Now that E3 is over and done for another year and the dust from another frantic week of press conferences and video game previews, there is one reaction among the cacophony of responses to the conference that has percolated to the surface: has the violence in video games gone too far?
Only a few years ago, to even question the level of violence in video games was to immediately be labeled a games-hater, associated with folks like Jack Thompson and California State Senator Leland Yee. Now the conversation about video games and violence is beginning to be initiated from within the gaming community; Rock, Paper, Shotgun, PC Gamer, 1UP and others have written on the question of violence in many of the AAA titles demoed at this year’s E3.
What many of the authors of these articles noticed was that the spectacle of violence was greeted so enthusiastically at the press conferences where it was on display. Uproarious applause resounded through the LA Convention center at the conclusion of Far Cry 3′s demo that Nathan Grayson of Rock, Paper, Shotgun called a “mess of blood, bare breasts, and ruthlessly slaughtered wildlife.” 1UP’s Jeremy Parish wonders whether or not the violence at E3 demonstrates an inability on the part of developers to introduce more “nuanced approaches to game design.” While these observations are an important part of the larger conversation, I think the reactions to violence at E3 raise a more fundamental and important question: do developers have an ethical obligation or responsibility for the content of their games?
We all agree that video games should not be held responsible for every violent act that makes headlines in the news. Indeed, in our fervor to correct the mistaken view that video games are somehow poisoning the minds of their players and creating murderous zombies, we may have been too willing to overlook the possibility that there is a moral component to video games. Obviously, many games use a morality system to rank your decision-making through the game’s plot, but what about the gameplay itself? When our characters kill countless numbers of “enemies,” be they human or alien, what kind of message do we send about heroism? About courage? About conflict?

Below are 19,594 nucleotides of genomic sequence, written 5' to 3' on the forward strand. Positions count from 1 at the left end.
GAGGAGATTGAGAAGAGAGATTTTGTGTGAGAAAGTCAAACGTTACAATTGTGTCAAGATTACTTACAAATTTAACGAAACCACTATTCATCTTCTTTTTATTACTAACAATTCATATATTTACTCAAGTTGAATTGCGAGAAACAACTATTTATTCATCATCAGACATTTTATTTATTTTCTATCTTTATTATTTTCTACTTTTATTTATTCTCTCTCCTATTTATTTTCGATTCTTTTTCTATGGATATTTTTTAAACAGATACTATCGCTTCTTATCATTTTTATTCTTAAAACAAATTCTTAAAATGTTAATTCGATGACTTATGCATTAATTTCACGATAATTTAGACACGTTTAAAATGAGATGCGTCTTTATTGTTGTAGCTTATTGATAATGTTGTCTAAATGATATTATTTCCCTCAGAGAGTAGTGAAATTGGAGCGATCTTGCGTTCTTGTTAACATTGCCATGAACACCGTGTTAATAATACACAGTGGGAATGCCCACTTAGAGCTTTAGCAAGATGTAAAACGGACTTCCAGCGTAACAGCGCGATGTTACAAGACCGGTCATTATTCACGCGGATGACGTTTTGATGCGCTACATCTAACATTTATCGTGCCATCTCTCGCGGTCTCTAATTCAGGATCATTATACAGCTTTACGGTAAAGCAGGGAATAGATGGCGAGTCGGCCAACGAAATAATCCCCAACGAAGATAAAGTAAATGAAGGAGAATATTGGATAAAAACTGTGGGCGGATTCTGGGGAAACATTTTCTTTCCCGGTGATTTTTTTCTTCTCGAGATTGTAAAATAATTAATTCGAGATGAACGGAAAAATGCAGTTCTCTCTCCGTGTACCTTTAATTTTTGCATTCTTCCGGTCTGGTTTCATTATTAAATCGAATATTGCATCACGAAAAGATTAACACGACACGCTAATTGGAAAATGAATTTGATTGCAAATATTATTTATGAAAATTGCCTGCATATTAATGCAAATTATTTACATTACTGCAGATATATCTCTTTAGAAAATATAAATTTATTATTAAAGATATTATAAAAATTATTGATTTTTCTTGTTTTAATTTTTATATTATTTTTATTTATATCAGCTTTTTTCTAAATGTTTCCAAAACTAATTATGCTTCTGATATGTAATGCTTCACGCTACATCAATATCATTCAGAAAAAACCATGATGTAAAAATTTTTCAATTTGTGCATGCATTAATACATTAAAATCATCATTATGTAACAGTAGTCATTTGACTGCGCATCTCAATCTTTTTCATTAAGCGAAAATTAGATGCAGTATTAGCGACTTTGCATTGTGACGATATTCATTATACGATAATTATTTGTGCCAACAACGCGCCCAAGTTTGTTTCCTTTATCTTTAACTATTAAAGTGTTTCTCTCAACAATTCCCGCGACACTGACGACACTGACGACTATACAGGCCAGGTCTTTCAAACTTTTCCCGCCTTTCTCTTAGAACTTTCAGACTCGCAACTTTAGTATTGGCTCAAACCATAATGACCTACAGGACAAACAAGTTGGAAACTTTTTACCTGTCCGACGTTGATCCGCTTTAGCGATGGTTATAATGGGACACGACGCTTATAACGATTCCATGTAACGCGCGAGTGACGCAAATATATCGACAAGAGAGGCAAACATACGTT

Video games may not make people violent, but they still function as rhetorical devices for those who play them. Perhaps it might be beneficial to consider the kind of ethic we want our video games to have, the kind of message we want them to communicate. Of course, a video game fantasy is separate from reality, but shouldn’t our fantasy improve upon reality in some way? Is it true that in our heart of hearts, all we really want is the freedom to kill without being killed?
What if our video games could envision a world better than the one we inhabit? What kind of games might we create in order to offer up improved possibilities for the future? Perhaps by asking these kinds of questions, developers could begin to approach their creative products in a different way, allowing them to depart from the traditional direction that video game play has so often taken.